Once-daily Quad HIV pill an effective and safe alternative to multiple-pill regimens, study shows
The authors of the study are hopeful the new medicine could serve as an alternative to some existing HIV treatment regimens that require patients to take multiple pills several times per day.
"Patient adherence to medication is vital, especially for patients with HIV, where missed doses can quickly lead to the virus becoming resistant to medication," study author Dr. Paul Sax, a professor of infectious diseases at Harvard Medical School and a physician at Brigham and Women's Hospital in Boston, said in a press release. "Studies have shown that single pill treatments improve both adherence and patient satisfaction, and help prevent prescription errors, thereby reducing the likelihood of treatment failure and drug resistance."
Quad is the first pill to include an integrase inhibitor, a type of HIV drug that blocks the virus from replicating, along with three other guideline-recommended antiviral agents.
The study, published in the June 28 issue of The Lancet, reported on two trials of the Quad pill that compared the drug to existing treatment options. For the first trial, researchers assigned 700 patients to start treatment with either the Quad or another single-pill regimen that combines three treatments called Atripla, which is considered the "gold standard" regimen according, to the study. Atripla was approved by the FDA in 2006.
Following 48 weeks of treatment, 88 percent of patients given Quad suppressed their virus to undetectable levels, compared with 84 percent on the other regimen. Mild nausea was more common with people taking Quad, but patients were less likely to experience dizziness, abnormal dreams, insomnia and rash compared with subjects taking the three-drug regimen.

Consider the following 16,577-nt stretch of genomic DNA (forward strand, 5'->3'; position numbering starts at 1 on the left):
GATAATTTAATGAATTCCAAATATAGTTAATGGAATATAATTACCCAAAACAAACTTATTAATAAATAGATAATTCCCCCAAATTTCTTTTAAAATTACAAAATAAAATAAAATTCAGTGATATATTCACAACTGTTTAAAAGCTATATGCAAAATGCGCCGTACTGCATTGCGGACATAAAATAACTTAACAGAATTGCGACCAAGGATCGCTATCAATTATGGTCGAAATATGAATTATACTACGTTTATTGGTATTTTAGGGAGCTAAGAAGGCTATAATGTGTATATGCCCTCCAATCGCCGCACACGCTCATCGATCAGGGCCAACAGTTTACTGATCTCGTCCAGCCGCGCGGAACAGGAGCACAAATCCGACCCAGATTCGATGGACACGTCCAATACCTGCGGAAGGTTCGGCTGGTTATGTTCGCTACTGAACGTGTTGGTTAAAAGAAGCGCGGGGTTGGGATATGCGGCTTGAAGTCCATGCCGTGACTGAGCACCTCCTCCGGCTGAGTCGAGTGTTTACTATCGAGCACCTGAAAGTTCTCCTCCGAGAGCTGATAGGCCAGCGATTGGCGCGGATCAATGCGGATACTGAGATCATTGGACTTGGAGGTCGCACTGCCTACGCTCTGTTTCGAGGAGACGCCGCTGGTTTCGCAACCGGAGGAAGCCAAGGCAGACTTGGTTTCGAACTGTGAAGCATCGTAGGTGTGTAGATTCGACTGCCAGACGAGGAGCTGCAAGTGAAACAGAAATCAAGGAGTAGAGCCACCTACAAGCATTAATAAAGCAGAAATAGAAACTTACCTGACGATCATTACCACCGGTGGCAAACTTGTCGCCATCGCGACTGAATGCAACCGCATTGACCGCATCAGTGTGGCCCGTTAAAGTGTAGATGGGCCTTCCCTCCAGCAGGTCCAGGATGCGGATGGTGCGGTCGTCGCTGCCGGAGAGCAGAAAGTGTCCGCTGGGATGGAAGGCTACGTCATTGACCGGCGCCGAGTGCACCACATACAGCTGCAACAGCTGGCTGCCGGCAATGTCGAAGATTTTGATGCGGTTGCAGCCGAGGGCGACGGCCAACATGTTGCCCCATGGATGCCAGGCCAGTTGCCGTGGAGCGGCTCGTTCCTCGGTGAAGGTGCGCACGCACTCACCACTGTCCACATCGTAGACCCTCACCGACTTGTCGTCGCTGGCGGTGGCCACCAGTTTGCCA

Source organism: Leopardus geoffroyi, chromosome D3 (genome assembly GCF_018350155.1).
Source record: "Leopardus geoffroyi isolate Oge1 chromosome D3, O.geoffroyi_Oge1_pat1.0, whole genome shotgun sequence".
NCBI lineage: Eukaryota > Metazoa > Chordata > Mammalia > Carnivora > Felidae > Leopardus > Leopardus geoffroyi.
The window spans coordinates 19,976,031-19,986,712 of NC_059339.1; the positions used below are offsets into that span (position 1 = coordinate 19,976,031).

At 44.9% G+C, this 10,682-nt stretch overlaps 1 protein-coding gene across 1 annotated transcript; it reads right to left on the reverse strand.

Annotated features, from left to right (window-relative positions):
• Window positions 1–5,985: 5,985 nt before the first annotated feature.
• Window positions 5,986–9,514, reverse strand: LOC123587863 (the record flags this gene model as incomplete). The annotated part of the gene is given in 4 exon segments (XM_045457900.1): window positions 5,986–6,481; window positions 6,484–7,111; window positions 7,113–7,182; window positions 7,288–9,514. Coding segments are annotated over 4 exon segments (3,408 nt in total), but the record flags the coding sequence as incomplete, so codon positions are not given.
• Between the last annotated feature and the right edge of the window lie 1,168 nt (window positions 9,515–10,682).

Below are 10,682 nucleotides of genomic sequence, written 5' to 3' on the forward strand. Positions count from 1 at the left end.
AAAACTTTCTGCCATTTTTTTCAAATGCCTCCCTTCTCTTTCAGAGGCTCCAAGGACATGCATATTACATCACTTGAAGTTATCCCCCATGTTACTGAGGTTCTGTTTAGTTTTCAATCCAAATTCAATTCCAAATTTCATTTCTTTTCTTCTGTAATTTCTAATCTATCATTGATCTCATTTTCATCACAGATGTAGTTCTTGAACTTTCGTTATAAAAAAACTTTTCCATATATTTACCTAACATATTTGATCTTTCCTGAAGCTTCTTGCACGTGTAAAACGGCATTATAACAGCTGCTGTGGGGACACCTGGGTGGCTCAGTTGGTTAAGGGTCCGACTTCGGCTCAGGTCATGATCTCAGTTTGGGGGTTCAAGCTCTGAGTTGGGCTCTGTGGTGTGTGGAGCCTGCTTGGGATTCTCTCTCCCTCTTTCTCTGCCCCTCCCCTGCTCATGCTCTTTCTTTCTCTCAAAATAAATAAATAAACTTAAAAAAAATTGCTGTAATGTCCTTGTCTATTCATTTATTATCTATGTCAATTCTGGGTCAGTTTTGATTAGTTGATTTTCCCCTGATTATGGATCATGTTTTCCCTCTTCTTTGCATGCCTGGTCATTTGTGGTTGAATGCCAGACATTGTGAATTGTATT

The second experiment involved 708 patients who were given either once-daily Quad or a popular twice-daily drug combination of two antiviral agents, ATV/RTV plus FTC/TDF. Ninety-percent of patients saw a significant drop in viral levels compared with 87 percent taking the other regimen. Side effects were also similar, however more kidney complications were reported in patients taking Quad compared with other treatments.
"Without a doubt the achievement of a one-a-day pill has been a big advance in tackling HIV," Dr. Steve Taylor, an HIV specialist at Birmingham Heartland Hospital in the U.K., told the BBC. "We've come a long way from people taking up to 40 pills three times a day."
Quad is currently under review by the FDA after panel of experts voted 13 to one to recommend its approval, Reuters reported, with a final decision expected by August 27.
In an accompanying commentary published in the same journal, Belgian researchers Rik Schrijvers and Zeger Debyser from the Katholieke Universiteit Leuven said Quad is an effective and tolerable drug but it needs to be taken with food and there's potential for interactions with other drugs. They wrote that more research is needed on the long-term safety data, especially looking at long-term toxic effects to the kidneys.
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